Hot temperatures and safety during heat advisories - WMBFNews.com, Myrtle Beach/Florence SC, Weather

Hot temperatures and safety during heat advisories

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FLORENCE, SC ( WMBF) High temperatures can be deadly.

On average, 175 people die each year from a heat-related illnesses.

"It feels like it's about 100 [degrees] out here to me," Calvin Nettles, a construction worker said.

Calvin Nettles and his crew normally work outside a lot.

The crew works for a construction company and said Thursday was one of the hottest days they have experienced this summer.

"We drink a lot of Gatorade and find a little bit of shade," Nettles said.

"Keeping yourself hydrated is very important," Doctor Jeremy Robertson said.

Robertson works in the Emergency Room at McLeod Regional in Florence.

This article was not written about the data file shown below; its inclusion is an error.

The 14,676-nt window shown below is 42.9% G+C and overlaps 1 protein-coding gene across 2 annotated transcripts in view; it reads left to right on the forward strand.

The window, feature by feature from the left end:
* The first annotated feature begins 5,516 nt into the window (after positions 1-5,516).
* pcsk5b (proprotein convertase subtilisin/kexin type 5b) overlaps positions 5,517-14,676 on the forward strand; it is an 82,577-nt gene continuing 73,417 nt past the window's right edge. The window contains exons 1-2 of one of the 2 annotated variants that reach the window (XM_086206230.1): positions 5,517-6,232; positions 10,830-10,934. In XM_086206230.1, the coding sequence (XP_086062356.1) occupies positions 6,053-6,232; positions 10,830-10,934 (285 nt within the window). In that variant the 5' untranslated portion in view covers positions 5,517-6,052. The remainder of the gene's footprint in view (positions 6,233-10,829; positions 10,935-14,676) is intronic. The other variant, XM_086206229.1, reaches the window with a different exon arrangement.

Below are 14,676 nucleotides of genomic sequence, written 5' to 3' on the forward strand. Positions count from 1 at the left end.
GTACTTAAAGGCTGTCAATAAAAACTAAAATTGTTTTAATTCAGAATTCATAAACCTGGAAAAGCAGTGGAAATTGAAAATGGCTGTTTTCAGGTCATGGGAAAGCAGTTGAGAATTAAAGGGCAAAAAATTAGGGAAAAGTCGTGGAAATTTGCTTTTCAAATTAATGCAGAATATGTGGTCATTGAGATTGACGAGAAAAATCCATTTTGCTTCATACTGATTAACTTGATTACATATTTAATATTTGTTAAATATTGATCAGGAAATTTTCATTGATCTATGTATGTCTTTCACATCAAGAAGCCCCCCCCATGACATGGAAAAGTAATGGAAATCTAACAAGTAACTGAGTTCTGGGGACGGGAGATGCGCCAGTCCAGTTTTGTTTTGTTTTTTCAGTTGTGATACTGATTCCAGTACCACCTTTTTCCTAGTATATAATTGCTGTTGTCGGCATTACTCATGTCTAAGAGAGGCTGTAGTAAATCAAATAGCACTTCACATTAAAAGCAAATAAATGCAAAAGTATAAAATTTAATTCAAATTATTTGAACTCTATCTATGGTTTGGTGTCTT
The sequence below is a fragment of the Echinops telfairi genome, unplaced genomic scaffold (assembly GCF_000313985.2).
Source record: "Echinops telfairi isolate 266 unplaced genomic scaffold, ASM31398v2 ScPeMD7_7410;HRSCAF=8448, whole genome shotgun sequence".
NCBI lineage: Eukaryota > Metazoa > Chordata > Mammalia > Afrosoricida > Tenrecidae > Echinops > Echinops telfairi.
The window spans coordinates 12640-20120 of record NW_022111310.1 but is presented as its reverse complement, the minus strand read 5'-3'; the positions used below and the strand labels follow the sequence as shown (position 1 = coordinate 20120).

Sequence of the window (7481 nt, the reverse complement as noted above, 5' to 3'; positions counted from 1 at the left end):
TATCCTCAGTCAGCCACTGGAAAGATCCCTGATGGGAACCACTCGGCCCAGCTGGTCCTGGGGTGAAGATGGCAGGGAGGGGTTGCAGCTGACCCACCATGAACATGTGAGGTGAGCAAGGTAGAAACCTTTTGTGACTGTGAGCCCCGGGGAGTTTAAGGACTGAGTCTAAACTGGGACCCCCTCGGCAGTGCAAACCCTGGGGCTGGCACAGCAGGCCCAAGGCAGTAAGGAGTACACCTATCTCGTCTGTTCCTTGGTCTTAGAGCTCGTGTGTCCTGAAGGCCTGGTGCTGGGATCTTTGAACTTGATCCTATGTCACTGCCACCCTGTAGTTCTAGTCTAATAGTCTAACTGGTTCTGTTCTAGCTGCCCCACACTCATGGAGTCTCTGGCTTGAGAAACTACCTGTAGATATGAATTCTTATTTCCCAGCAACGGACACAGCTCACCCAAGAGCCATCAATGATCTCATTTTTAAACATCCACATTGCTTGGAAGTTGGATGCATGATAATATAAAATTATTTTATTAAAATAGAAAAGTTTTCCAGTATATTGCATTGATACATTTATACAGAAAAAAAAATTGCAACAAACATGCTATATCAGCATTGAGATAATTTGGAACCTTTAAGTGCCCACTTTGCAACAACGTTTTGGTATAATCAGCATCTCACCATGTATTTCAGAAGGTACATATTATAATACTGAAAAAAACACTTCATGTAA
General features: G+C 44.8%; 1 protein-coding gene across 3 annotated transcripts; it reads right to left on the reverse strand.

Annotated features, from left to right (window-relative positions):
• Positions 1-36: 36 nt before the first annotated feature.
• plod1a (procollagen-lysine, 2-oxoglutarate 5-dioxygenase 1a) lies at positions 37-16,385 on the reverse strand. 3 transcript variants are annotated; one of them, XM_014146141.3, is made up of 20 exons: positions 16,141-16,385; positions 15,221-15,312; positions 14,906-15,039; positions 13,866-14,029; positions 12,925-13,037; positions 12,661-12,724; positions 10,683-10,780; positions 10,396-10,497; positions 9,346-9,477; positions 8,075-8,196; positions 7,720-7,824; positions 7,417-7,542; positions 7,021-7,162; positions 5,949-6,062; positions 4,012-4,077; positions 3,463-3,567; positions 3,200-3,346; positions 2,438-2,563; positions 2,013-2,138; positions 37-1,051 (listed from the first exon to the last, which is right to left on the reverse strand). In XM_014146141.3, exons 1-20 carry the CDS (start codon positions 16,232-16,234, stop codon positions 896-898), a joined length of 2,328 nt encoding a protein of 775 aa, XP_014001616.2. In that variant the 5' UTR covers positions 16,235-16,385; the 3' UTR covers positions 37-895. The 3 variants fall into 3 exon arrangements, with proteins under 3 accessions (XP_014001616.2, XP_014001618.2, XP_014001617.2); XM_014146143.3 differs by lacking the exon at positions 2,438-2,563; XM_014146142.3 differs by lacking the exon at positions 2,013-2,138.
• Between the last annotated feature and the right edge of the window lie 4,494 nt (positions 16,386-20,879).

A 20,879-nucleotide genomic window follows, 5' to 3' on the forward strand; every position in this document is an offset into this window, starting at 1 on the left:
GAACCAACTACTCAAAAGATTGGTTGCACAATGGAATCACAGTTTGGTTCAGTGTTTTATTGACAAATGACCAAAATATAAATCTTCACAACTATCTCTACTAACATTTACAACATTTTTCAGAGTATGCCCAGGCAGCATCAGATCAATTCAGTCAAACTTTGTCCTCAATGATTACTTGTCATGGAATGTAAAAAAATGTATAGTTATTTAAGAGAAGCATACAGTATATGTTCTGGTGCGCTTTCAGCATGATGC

He said during really hot days, the ER sees an influx of heat-related injuries.

"Mild heat-related things like dehydration, muscle cramps, nausea, vomiting," Robertson said.

Dr. Robertson said you need to remember to make sure you are drinking plenty of water and not doing too much work during the day.

And if you have little ones you are encouraged to keep an extra eye out on them during extremely hot days.

"A child can have heat stroke, while you're with them, driving down the road with the windows down," Ashley Costas with McLeod Safe Kids said.

Ashley Costas is the coordinator for McLeod Safe Kids.

"Children's bodies actually heat up three to five times faster than most adults," Costas said.

Costas said your child should be carrying a bottle of water with them during hot days and drinking at least 10 gulps every 20 minutes.

"You want to make sure that on hot days that you are keeping your child cool. Dress them appropriate for the weather and that even goes for when it's cold," Costas said.

During days like Thursdays, your car can heat up 20 degrees in ten minutes you'll want to remember to check your backseat before getting out of the car.

"Be cognizant of what's left in your car. Small animals, children, nothing alive, should be left in your car," Robertson said.

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